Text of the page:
Fairchild Industries Inc., with headquarters in Montgomery County, was indicted today on 86 counts of hazardous waste disposal and water pollution violations at its sprawling aircraft plant in Hagerstown.
A Washington County [Hagerstown] grand jury returned the indictment against the aerospace and telecommunications company following a six-month investigation led by the state attorney general's Hazardous Waste Strike Force. If convicted, Fairchild could be fined a total of $2.15 million, the largest amount in the history of Maryland's antipollution laws.
The indictment said that between October 1980 and December 1981 more than 200,000 gallons of waste water containing hexavalent chromium, chromic acid and nitric acid were dumped or leaked into the ground near the Fairchild Republic plant on Showalter Road in Hagerstown. The discharges have since been stopped by Fairchild, state officials said today.
All three chemical substances were described by state health authorities as "corrosive," causing irritation and burns if ingested in large enough doses. Officials said there are no known victims of the discharges and no large public water supplies affected.
Two of 45 drinking wells monitored since 1979 within a one-mile radius of the plant, however, showed hexavalent chromium levels above state drinking water standards, according to a spokeswoman for the Maryland State Health Department's Office of Environmental Programs. Both ground water wells and drinking wells are still being monitored around the plant, officials said.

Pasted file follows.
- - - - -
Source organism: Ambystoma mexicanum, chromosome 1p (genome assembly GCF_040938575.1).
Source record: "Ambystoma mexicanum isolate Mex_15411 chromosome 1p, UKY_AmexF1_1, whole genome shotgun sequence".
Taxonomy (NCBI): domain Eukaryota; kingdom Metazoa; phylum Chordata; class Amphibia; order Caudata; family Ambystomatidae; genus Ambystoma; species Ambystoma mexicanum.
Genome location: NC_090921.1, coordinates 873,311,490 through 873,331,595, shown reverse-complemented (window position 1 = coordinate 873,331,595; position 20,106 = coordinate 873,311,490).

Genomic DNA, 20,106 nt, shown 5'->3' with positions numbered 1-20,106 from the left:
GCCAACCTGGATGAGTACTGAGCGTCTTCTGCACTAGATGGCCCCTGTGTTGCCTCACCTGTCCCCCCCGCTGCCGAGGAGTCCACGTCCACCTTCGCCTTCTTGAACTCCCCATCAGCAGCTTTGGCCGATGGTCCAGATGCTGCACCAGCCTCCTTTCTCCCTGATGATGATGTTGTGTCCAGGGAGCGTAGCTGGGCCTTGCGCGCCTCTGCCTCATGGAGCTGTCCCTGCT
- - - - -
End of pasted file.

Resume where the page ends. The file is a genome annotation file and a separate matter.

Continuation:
Attorney General Stephen H. Sachs announced the indictment at a press conference in his office here, saying the state "can prove that responsible officials at [Fairchild] were aware" of leaks and discharges of hazardous wastes but did nothing until state health authorities intervened.
In a statement issued by its corporate headquarters in Germantown, Fairchild said it was "shocked and incensed" that the state had decided to charge the company with criminal violations. Fairchild said that when it first learned of the state investigation last March it proposed a "joint action" with the state to resolve the concerns through the common practice of negotiation and administrative action.
"The state appears much more interested in making a criminal case in this matter," Fairchild said, "than it is in guaranteeing a prompt and efficient method of safeguarding the local environment."
Richard R. Molleur, Fairchild's vice president and general counsel, said "the company intends to vigorously defend itself against all charges."
Fairchild said it has spent more than $1 million since 1964 in upgrading the hazardous waste system at Hagerstown.
The 175-acre Hagerstown plant, which employs almost 2,000 workers, makes the A10 close air-support military aircraft, a low-flying, single-seat plane for the Air Force. It also makes parts for the Boeing 747 passenger plane and other aircraft.
Sachs said at least 200,000 gallons of waste water containing hexavalent chromium had been discharged from a tank in one of the company's buildings, "flowing into an open drain from which it flowed to groundwater."
At a second building, he said, an undetermined amount of waste water containing hexavalent chromium, nitric acid and chromic acid "leaked to groundwater due to a leak in a concrete pit."
"We're dealing not only with pollutants," Sachs said, "but with hazardous and toxic substances."
The waste water, state officials said, was the residual liquid left in large tanks after airplane parts were rinsed by workers in a special manufacturing process. Fairchild officials declined to discuss details of the waste water.
The Hazardous Waste Strike Force, headed by Assistant Attorneys General James J. Lyko and Charles R. Taylor, was formed last year and has successfully prosecuted nine criminal cases, Sachs said, with courts levying more than $100,000 in fines and jailing one defendant.
No individuals were charged in the Fairchild case. "This was a corporate responsibility," Sachs said.